Technology to Drive Profits
You know the saying: A dollar saved is a dollar…
…and that’s one of the biggest impacts technology can make to your dealership’s profitability. Because it’s easier to save a dollar than earn a dollar, a sound technology investment makes sense from an efficiency perspective by cutting costs to accomplish simple tasks, improving the customer experience, and speeding up the process. That’s a key benefit because it helps to solve one of the biggest car buyer pain points: time spent doing paperwork.
Here, we’ll talk about what you should look for in a new technology stack and how that stack can improve operations.
Experts used to think of data in static terms. That’s because it was so hard to gather data. With modern technological advances, however, that’s no longer the case. If you’re still using static data then it’s time to make an investment that’ll pay you dividends later.
Your technology stack needs to be able to give you better data, faster. With today’s advances in technology, there’s no reason why you can’t get up-to-the-minute updates on dealership transactions, performance, and account balances If you’re thinking of updating your technology stack, make sure the update can reduce the month-end accounting process as well.
Real-time data and efficient processes allow you to make more accurate decisions based on what’s happening right now.
There’s going to be a bit of a learning curve when you first update your technology stack. And that curve is going to cause some setbacks and temporary pain points until your employees become proficient at using the new technology.
When you’re looking to update your technology, make sure that you and your employees get the support you need to make the update a success.
You’ll want available training and support before, during, and after you update your dealership’s technology. A tech update won’t do a lot of good if you can’t take full advantage of it.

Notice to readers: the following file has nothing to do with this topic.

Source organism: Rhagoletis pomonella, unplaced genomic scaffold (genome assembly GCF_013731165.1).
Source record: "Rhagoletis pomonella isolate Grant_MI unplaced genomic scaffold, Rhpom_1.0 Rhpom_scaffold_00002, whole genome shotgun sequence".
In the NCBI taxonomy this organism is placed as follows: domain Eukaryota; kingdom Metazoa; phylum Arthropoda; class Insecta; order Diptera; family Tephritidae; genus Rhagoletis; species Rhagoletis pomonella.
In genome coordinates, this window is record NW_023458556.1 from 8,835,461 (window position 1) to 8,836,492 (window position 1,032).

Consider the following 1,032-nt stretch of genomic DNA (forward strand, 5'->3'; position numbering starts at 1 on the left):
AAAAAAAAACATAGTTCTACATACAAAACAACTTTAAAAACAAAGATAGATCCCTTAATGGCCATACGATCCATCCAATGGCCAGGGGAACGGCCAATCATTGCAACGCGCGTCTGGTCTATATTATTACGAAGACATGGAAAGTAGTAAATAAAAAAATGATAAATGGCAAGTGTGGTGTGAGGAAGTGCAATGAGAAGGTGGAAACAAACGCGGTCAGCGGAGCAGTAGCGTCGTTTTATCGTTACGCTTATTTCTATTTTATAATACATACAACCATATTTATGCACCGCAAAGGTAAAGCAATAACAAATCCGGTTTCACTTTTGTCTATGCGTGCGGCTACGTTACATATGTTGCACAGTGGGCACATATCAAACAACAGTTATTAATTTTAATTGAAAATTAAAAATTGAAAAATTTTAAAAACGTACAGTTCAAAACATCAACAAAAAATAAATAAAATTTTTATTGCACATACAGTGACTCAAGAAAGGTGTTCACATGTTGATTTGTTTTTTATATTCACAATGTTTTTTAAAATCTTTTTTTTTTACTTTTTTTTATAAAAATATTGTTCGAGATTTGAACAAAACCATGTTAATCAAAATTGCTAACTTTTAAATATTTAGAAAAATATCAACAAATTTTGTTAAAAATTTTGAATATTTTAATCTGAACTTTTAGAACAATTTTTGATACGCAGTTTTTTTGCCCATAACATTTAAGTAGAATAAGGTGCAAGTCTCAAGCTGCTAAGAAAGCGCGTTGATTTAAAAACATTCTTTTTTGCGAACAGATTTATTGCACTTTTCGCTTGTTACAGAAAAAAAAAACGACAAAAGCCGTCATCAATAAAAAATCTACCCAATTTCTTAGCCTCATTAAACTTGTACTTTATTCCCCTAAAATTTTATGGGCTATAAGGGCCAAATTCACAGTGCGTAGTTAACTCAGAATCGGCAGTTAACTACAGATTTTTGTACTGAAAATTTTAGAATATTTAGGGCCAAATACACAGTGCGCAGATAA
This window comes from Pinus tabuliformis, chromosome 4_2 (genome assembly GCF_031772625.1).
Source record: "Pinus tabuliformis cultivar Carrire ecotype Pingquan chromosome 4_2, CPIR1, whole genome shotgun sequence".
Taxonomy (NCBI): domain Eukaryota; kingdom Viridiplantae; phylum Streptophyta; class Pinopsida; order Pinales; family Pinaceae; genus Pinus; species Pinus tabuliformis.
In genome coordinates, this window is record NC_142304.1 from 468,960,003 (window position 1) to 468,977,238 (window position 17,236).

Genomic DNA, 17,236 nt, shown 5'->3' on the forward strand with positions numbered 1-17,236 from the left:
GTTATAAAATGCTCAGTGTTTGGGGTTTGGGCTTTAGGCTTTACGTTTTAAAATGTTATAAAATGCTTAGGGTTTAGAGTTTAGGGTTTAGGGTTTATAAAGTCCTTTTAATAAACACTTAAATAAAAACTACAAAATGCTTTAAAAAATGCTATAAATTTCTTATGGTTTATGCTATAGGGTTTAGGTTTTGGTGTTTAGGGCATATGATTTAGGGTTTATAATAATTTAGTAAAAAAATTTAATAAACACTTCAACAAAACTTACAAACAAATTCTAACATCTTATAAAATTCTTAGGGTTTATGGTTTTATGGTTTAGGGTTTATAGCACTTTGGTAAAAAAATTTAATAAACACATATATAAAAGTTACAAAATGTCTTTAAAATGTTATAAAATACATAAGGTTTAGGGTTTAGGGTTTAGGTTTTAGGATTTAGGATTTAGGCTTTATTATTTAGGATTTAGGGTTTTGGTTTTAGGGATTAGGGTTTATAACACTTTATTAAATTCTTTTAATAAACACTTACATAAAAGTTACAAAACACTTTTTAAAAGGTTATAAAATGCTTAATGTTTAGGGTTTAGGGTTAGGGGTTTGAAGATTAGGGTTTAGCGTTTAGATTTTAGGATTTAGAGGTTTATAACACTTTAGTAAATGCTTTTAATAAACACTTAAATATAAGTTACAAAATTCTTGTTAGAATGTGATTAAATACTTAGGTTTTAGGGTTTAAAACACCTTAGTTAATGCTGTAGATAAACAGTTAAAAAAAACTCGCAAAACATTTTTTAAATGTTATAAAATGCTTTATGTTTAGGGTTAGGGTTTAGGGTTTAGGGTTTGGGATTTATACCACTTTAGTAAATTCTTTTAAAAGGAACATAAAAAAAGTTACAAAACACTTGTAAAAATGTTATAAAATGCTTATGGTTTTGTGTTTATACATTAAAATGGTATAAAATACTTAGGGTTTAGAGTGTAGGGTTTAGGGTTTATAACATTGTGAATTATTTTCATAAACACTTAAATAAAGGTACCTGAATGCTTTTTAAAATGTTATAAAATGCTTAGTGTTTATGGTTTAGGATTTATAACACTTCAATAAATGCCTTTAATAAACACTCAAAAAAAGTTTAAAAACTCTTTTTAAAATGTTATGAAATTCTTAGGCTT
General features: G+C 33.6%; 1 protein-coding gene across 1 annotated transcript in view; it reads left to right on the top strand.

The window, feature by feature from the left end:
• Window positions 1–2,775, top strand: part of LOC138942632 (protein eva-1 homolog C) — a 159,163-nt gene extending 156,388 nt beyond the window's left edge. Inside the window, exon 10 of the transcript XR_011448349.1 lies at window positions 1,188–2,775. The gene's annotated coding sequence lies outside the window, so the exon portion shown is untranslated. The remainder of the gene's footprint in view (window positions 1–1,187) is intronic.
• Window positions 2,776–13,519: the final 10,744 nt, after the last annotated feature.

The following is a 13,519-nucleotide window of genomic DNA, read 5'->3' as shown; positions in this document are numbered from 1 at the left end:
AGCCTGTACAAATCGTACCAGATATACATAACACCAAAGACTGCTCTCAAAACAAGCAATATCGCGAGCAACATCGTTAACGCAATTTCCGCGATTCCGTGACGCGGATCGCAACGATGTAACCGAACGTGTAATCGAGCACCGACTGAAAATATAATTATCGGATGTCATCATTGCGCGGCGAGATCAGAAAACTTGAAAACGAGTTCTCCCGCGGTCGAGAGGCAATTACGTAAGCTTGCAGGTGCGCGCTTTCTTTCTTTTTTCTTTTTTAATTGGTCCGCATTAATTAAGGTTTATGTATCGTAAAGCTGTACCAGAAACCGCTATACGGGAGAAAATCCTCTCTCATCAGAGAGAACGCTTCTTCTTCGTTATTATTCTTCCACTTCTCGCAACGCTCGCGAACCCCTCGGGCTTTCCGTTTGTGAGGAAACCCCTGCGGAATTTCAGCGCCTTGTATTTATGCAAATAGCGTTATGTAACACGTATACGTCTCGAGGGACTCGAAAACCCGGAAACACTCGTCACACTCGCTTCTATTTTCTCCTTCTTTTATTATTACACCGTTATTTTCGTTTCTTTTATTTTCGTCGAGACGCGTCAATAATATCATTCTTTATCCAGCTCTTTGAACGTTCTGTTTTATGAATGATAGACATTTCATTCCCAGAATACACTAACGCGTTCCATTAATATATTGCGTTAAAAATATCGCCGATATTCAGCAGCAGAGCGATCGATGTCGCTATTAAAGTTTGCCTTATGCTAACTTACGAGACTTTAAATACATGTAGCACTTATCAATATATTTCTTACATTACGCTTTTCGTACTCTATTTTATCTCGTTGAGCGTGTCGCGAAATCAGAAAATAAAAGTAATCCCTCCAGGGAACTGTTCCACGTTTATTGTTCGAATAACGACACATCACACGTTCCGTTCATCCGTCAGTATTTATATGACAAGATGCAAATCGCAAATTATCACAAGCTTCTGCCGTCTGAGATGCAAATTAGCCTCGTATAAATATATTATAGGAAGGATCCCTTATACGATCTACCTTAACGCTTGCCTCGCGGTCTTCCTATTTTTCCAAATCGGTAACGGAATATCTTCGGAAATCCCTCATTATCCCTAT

ALLOW FOR MORE FACE-TO-FACE TIME
One thing customers want from a dealership is more face time. Sure, they shop online and want that integrated into their purchase journey, but they also want to spend time with the car dealer. Face time is always preferred to waiting in a lobby.
Your technology stack should be able to shorten the time customers are waiting so you can get more time with them in-person.
Your technology stack should make your Parts and Service departments an integrated and important part of your customer’s journey. If your current technology stack can’t make these departments more efficient, then it’s time to update. If the stack you’re looking at can’t do these things either, then you need to keep looking.
STREAMLINE OPERATIONS AND BOOST SATISFACTION
Technology improves sales. Case in point: utilizing mobile technology through the in-store experience ensures that customers feel more comfortable, and have a better experience. Just remember the golden rule: technology only works when people use it correctly, so train your sales and service teams to implement technology in their workflows.
Start with these articles for inspiration:
- Dealertrack: Drive To Success: Technology To Drive Profits
- DealerMarketing: Top 10 Things to Look for in Dealership Technology
- Dealertrack: Dealer Management Solutions
How to Switch Technology
Switching technology is a bit like taking a long walk through funhouse mirrors; things aren’t usually what they seem to be, and at a certain point everything just gets a little weird and discombobulating. The nightmare scenarios are endless: data might not transfer, employees could revolt… and the technology just flat out might not work.
HOW TO MANAGE CHANGE
You’ll inevitably experience some growing pains as you transition from one technology to another. But you can make the transition easier. Follow the steps outlined below to make the transition a little bit better.
MAKE SURE YOUR TECHNOLOGY COMES WITH AN IMPLEMENTATION PARTNER
An implementation partner is simply a group that can help walk you through the technological transition. If you’re implementing a new technology that transition should come with training sessions and data transfer assistance. You should not be expected to make the change by yourself. There should be a team ready and prepared to help you update and implement your new technology.
MAKE SURE YOUR STAFF CONTINUES LEARNING
It’s not enough to do one training session with your employees. Job training is something that should happen over the course of your employee’s entire time with you. Refreshment training sessions, quizzes, and further development should all be a regular part of your business model.
Try and ask your employees about the pain points they experience with the new technology. What do they like about the new tech? Where does it fall short? Review your customer experience scores before and after you implemented a new technology. Did they improve?